Every year since 1992, New Japan’s biggest show has taken place on January 4 in the Tokyo Dome. It had a different name each year until 2007 when it was permanently titled Wrestle Kingdom. It’s New Japan’s Wrestlemania, an absolute blowout complete with lengthy theatrical entrances. (Last year featured a Back To The Future-inspired tag team arriving in a DeLorean, a live performance from Megadeth guitarist Marty Friedman, and a man painted up like Carnage from Spider-Man busting out of a coffin.) Despite the pomp, it follows the same general structure as other New Japan shows:
The first match is for the IWGP Junior Heavyweight Tag Team Championship. This is pro wrestling at its most acrobatic, a violent Cirque Du Soleil that demands an awe-inspiring amount of synchronicity between the wrestlers and is meant to get the crowd hyped up with jaw-dropping leaps of faith. Just like 2014’s show, Wrestle Kingdom 9’s opening match will involve four teams (that’s eight wrestlers) and somewhere around 12 minutes of all-out gravity-defying carnage.
After that, there’ll be a couple of less interesting large (six- and eight-man) tag team matches thrown together with some otherwise unoccupied wrestlers. Then, things start popping off again with lesser title defenses and marquis singles match-ups. Finally, we reach the end of the night with two sure-to-be classic main events.
Shinsuke Nakamura (champion) vs. Kota Ibushi for the IWGP Intercontinental Championship: Nakamura might only be two years his elder, but Kota Ibushi is playing the role of the rising star in this match. He’s a popular former junior heavyweight champion and, upon losing that title, announced that it was time for him to take a shot at the big leagues. This match against Nakamura is his first opportunity at one of the company’s two biggest prizes. The two have only faced off one previous time when they put on one of NJPW’s best matches of 2013, with Nakamura barely pulling out the victory after a savage battle where it took four of Nakamura’s signature flying knees-to-the-head to put Ibushi away. It was a showcase for Ibushi, one of the world’s greatest high-flying wrestlers, and after that barnburner, the expectations for this rematch are astronomical. Still, they’re somehow not as high as the final match of the night:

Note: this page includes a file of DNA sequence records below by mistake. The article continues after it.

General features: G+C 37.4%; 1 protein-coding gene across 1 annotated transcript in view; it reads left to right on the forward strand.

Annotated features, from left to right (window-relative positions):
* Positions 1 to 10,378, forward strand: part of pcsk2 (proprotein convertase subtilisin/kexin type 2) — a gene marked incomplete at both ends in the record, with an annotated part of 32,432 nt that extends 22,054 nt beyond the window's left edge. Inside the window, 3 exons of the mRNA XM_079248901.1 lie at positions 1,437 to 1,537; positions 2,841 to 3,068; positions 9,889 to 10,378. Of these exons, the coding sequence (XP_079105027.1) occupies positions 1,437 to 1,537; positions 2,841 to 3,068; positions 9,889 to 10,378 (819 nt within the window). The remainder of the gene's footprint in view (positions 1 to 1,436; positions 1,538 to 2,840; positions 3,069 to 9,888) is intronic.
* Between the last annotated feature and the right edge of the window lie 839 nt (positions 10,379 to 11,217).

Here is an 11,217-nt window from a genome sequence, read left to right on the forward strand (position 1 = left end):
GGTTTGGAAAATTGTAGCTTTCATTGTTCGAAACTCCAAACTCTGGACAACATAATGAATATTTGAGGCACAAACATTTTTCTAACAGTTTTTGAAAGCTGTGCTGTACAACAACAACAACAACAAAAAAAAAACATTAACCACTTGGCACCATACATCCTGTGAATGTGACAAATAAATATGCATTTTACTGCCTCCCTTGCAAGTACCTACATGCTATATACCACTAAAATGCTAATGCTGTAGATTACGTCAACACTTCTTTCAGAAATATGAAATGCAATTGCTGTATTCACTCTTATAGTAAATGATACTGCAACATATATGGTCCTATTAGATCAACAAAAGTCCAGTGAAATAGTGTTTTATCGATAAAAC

Hiroshi Tanahashi (champion) vs. Kazuchika Okada for the IWGP Heavyweight Championship: The rivalry between these men is one for the ages. It made Okada a star and carried NJPW into its current era, often deemed one of the greatest runs of all time. They clashed in five championship matches across 2012 and 2013, trading the title three times. The bouts became more ferocious and emotional with each successive match. They learned the ins and outs of each other’s repertoires, leading to incredible strings of reversals and both men scrambling to innovate mid-match. Tanahashi developed a vicious mean streak, doing his damnedest to damage Okada’s right arm in order to thwart the upstart’s finishing move. He stomped on it. He slammed it against the mat with all his might and hatred. He all but ripped the thing out of its socket. This made Okada a sympathetic figure, splitting the crowd’s support between the two men and stirring them into an even greater frenzy during each encounter. Their feud climaxed with a collision in April 2013, an unassailable masterpiece that saw Okada reclaiming his title. He’d fend off Tanahashi one more time later that year in the story’s denouement.
Even though this rivalry is being reignited with Tanahashi as champion, he’s going into this match as the underdog. Okada has two wins in a row against him, and after their initial series of trades, never actually lost the title to the aging master. (Tanahashi won the belt from AJ Styles in October 2014.) Tanahashi might still be the company’s top star, but Okada is no longer the overachieving rookie. He’s not out to prove himself on January 4. He’s out to take his spotlight back.